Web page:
New rules covering flight operations started on 2 December 2021.
The intent of the rules for continuing airworthiness and maintenance of aircraft did not change. However, some requirements for continuing airworthiness are changing.
These changes specifically relate to:
- operational category terminology
- the approval and use of a minimum equipment list (MEL) for an aircraft
- identification of the person responsible for continuing airworthiness in your organisation.
Find out more about the flight operations regulations transition.
Operational categories and related maintenance rules
The transitional flight operations legislation refers to scheduled and non-scheduled air transport operations. This language replaces the terms: regular public transport (RPT) and charter.
Under the new Civil Aviation Safety Regulations (CASR) for flight operations:
- Scheduled air transport operations (instead of RPT) continue to maintain aircraft under Part 42 and Part 145 of CASR.
- Non-scheduled air transport operations (instead of charter) continue to use a Civil Aviation Regulations (CAR) 30 maintenance organisation.
If you were a non-scheduled air transport (charter) operator before, you can begin offering scheduled services. However you must maintain aircraft under Part 42 and Part 145 of CASR.
If you had a different maintenance arrangement in place before 2 December 2021, then that will also continue.
Actions all air operator certificate (AOC) holders must take to change terminology
You must update your existing documents and procedures to include these changes, including new terms and legislative references. It is recommended that you ensure you have accurately identified who is responsible for the continuing airworthiness of your aircraft and who your maintenance provider is.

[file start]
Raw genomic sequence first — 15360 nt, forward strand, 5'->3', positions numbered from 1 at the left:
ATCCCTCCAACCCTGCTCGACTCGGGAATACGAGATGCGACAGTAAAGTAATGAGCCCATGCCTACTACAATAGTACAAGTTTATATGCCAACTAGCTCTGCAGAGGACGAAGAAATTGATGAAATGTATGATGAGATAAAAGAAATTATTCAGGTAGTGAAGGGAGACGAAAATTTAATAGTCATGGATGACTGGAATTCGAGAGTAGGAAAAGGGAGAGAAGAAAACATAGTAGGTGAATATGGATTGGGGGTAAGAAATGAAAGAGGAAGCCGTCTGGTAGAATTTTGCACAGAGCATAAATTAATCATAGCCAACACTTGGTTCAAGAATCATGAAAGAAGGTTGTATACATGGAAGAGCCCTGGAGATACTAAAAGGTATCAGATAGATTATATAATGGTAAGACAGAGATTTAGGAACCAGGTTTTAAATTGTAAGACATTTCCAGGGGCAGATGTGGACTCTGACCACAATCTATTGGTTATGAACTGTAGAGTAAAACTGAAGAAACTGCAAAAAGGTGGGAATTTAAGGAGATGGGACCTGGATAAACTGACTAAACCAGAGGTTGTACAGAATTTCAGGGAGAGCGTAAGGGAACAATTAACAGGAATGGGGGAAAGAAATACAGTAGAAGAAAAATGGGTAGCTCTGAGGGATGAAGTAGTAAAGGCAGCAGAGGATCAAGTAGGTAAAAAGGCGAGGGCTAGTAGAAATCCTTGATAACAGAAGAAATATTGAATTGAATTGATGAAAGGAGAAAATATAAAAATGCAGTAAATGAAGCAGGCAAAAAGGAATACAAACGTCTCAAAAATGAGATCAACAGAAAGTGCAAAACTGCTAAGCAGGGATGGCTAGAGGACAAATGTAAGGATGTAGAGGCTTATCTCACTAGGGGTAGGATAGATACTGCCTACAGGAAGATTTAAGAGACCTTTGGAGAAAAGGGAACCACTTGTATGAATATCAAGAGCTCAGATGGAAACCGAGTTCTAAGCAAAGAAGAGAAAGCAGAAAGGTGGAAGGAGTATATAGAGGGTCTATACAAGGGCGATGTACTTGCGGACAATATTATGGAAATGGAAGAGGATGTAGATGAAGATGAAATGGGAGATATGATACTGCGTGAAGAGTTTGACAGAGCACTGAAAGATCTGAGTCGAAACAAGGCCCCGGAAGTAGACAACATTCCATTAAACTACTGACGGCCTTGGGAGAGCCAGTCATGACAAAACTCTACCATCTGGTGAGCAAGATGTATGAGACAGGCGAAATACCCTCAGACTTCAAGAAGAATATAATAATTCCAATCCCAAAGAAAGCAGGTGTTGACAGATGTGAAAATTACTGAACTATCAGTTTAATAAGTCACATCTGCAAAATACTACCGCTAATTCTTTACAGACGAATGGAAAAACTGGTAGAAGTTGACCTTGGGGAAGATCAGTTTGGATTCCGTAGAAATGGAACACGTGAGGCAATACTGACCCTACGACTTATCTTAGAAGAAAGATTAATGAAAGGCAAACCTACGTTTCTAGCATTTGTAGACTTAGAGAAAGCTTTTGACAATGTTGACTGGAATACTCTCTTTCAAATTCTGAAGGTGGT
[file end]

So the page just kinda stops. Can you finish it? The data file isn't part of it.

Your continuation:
You have until 2 June 2022 to give us your updated and integrated exposition or operations manual.
- You will find definitions of scheduled and non scheduled air transport operations in the CASR Dictionary.
- The type of aircraft to which Part 42 of CASR applies is in regulation 202.180 of CASR.
- You can find further guidance on electing to manage continuing airworthiness under Part 42.
We have created resources to help, including sample templates.
Updating maintenance releases with new language
For aircraft operating as charter before the new rules commenced, you must reflect the new language in your management of change. Including:
- aircraft logbook statement
- maintenance releases renewed after 2 December 2021.
When considering the operational category of your aircraft please refer to rules 202.412B and 202.412C in Subdivision 202.EAA.1.8—Main translation rules for old instruments.
Changes to minimum equipment list (MEL) requirements
There are changes to the requirements for:
- the approval and use of a minimum equipment list (MEL)
- approvals for operation of an aircraft with certain defects, not permitted under a MEL.
The requirements for approval and use of an MEL are included in Subpart 91.Y of CASR and the Part 91 Manual of Standards.
MEL related approvals
For existing approvals:
- A MEL and variation to a MEL approved under CAR 37 stays in force without needing for further approval.
- A one-off permissible unserviceability approved under CAR 37, including an extension of a MEL rectification interval, stays in force until the approval expires.
Other types of approvals are provided by industry delegates acting on behalf of CASA, or CASA officers. These approvals include:
- a new MEL under subregulation 91.935(4) of CASR